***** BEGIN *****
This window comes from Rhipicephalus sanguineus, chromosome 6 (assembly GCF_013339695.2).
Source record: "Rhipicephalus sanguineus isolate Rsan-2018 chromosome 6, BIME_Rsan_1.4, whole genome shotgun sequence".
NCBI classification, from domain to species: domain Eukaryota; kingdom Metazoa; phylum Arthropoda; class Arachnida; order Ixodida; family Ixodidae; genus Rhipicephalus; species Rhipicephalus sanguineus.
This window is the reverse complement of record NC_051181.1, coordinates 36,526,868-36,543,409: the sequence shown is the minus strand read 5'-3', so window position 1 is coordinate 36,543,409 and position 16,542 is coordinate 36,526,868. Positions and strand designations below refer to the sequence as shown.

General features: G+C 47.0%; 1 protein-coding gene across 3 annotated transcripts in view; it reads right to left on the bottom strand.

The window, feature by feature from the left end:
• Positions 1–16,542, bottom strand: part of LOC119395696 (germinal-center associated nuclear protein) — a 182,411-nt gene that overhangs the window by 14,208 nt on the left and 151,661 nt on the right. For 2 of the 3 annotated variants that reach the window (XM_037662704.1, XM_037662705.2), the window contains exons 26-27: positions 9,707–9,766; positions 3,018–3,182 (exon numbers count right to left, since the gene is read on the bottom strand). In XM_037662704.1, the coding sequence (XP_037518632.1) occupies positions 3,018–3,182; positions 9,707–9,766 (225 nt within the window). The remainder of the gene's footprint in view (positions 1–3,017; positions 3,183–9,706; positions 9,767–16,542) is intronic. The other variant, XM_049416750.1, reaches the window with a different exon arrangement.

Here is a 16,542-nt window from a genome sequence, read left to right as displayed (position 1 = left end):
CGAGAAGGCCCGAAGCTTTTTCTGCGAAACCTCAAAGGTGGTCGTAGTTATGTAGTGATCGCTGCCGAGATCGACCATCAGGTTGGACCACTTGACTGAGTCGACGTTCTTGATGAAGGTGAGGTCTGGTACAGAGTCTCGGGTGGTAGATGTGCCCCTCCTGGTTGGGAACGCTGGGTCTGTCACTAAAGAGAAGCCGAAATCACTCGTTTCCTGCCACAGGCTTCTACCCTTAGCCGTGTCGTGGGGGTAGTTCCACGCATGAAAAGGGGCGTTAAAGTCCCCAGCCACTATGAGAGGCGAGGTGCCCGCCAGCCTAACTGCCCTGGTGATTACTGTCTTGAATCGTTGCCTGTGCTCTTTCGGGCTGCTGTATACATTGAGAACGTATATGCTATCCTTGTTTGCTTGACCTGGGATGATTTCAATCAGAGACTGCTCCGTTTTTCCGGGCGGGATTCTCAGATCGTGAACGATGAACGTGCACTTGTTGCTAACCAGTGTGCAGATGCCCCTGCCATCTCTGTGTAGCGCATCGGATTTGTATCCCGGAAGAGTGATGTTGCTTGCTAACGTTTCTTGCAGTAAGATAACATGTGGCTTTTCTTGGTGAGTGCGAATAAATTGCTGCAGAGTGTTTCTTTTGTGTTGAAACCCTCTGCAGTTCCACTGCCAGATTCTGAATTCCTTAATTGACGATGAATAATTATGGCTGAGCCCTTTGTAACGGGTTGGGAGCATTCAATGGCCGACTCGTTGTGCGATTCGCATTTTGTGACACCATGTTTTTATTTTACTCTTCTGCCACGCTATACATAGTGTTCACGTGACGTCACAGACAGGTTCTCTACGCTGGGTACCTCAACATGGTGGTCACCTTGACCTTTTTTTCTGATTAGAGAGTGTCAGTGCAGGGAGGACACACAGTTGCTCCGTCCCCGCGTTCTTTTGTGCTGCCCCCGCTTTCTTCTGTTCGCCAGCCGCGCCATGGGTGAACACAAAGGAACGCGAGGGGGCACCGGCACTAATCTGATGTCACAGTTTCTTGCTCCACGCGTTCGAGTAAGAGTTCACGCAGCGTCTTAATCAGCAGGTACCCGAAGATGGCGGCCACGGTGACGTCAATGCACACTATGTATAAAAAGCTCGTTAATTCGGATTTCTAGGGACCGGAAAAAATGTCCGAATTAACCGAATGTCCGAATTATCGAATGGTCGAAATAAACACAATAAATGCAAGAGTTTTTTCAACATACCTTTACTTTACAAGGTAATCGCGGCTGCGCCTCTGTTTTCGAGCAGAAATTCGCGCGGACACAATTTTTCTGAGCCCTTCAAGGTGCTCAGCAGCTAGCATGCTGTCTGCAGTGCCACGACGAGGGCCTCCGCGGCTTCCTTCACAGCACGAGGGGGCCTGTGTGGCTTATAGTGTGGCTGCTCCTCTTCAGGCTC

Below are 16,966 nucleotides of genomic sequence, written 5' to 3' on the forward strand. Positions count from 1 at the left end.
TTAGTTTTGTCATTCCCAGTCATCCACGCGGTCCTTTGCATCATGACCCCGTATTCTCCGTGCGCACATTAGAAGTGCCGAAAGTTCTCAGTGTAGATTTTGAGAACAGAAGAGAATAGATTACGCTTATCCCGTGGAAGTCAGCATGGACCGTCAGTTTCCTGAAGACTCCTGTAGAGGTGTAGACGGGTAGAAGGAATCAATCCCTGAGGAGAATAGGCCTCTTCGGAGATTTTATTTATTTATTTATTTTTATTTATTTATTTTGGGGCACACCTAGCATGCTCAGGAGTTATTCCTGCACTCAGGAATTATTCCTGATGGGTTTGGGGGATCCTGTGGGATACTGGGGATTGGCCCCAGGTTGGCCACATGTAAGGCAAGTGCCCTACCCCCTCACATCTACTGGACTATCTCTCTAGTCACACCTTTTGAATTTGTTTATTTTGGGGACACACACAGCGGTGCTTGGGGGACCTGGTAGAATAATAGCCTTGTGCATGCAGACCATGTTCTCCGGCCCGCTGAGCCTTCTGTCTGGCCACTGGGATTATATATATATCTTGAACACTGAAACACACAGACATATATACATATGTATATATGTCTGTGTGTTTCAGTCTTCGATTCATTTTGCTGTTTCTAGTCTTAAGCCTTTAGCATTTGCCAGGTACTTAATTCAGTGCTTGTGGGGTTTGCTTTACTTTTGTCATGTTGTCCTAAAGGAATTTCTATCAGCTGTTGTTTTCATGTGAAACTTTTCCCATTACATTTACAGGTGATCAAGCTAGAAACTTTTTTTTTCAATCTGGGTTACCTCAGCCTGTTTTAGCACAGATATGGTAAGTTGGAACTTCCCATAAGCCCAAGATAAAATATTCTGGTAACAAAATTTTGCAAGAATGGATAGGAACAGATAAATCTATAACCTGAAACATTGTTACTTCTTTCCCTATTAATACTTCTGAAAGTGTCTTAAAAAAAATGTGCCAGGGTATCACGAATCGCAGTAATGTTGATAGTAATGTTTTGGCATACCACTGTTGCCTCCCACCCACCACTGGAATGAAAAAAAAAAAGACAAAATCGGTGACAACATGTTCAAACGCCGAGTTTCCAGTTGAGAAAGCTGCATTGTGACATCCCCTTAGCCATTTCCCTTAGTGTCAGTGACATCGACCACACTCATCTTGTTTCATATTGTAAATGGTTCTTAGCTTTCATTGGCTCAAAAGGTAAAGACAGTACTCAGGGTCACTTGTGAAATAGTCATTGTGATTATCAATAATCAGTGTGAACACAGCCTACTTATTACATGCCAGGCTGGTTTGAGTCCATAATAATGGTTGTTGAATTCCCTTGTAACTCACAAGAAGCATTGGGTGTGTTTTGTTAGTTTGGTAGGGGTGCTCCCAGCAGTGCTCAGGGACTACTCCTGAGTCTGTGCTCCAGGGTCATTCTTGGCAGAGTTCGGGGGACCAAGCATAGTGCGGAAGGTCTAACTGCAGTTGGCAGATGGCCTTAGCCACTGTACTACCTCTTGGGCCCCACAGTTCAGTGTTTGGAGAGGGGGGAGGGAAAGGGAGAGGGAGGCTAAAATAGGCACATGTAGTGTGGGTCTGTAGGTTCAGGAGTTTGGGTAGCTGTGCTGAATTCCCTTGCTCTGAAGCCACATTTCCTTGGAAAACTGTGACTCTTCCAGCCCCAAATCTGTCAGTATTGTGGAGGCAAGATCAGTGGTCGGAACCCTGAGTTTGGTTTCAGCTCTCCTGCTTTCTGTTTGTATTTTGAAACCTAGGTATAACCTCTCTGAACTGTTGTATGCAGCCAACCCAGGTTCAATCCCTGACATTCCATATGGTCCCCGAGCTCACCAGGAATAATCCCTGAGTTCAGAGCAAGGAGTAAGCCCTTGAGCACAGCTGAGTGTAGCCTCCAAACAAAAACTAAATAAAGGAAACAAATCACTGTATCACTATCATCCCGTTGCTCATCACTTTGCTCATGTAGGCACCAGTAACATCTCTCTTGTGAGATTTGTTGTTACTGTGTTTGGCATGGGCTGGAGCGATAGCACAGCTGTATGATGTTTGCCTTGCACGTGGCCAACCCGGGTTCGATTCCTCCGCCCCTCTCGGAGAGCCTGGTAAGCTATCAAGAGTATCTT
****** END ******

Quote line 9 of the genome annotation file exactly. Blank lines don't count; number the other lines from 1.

CGAGAAGGCCCGAAGCTTTTTCTGCGAAACCTCAAAGGTGGTCGTAGTTATGTAGTGATCGCTGCCGAGATCGACCATCAGGTTGGACCACTTGACTGAGTCGACGTTCTTGATGAAGGTGAGGTCTGGTACAGAGTCTCGGGTGGTAGATGTGCCCCTCCTGGTTGGGAACGCTGGGTCTGTCACTAAAGAGAAGCCGAAATCACTCGTTTCCTGCCACAGGCTTCTACCCTTAGCCGTGTCGTGGGGGTAGTTCCACGCATGAAAAGGGGCGTTAAAGTCCCCAGCCACTATGAGAGGCGAGGTGCCCGCCAGCCTAACTGCCCTGGTGATTACTGTCTTGAATCGTTGCCTGTGCTCTTTCGGGCTGCTGTATACATTGAGAACGTATATGCTATCCTTGTTTGCTTGACCTGGGATGATTTCAATCAGAGACTGCTCCGTTTTTCCGGGCGGGATTCTCAGATCGTGAACGATGAACGTGCACTTGTTGCTAACCAGTGTGCAGATGCCCCTGCCATCTCTGTGTAGCGCATCGGATTTGTATCCCGGAAGAGTGATGTTGCTTGCTAACGTTTCTTGCAGTAAGATAACATGTGGCTTTTCTTGGTGAGTGCGAATAAATTGCTGCAGAGTGTTTCTTTTGTGTTGAAACCCTCTGCAGTTCCACTGCCAGATTCTGAATTCCTTAATTGACGATGAATAATTATGGCTGAGCCCTTTGTAACGGGTTGGGAGCATTCAATGGCCGACTCGTTGTGCGATTCGCATTTTGTGACACCATGTTTTTATTTTACTCTTCTGCCACGCTATACATAGTGTTCACGTGACGTCACAGACAGGTTCTCTACGCTGGGTACCTCAACATGGTGGTCACCTTGACCTTTTTTTCTGATTAGAGAGTGTCAGTGCAGGGAGGACACACAGTTGCTCCGTCCCCGCGTTCTTTTGTGCTGCCCCCGCTTTCTTCTGTTCGCCAGCCGCGCCATGGGTGAACACAAAGGAACGCGAGGGGGCACCGGCACTAATCTGATGTCACAGTTTCTTGCTCCACGCGTTCGAGTAAGAGTTCACGCAGCGTCTTAATCAGCAGGTACCCGAAGATGGCGGCCACGGTGACGTCAATGCACACTATGTATAAAAAGCTCGTTAATTCGGATTTCTAGGGACCGGAAAAAATGTCCGAATTAACCGAATGTCCGAATTATCGAATGGTCGAAATAAACACAATAAATGCAAGAGTTTTTTCAACATACCTTTACTTTACAAGGTAATCGCGGCTGCGCCTCTGTTTTCGAGCAGAAATTCGCGCGGACACAATTTTTCTGAGCCCTTCAAGGTGCTCAGCAGCTAGCATGCTGTCTGCAGTGCCACGACGAGGGCCTCCGCGGCTTCCTTCACAGCACGAGGGGGCCTGTGTGGCTTATAGTGTGGCTGCTCCTCTTCAGGCTC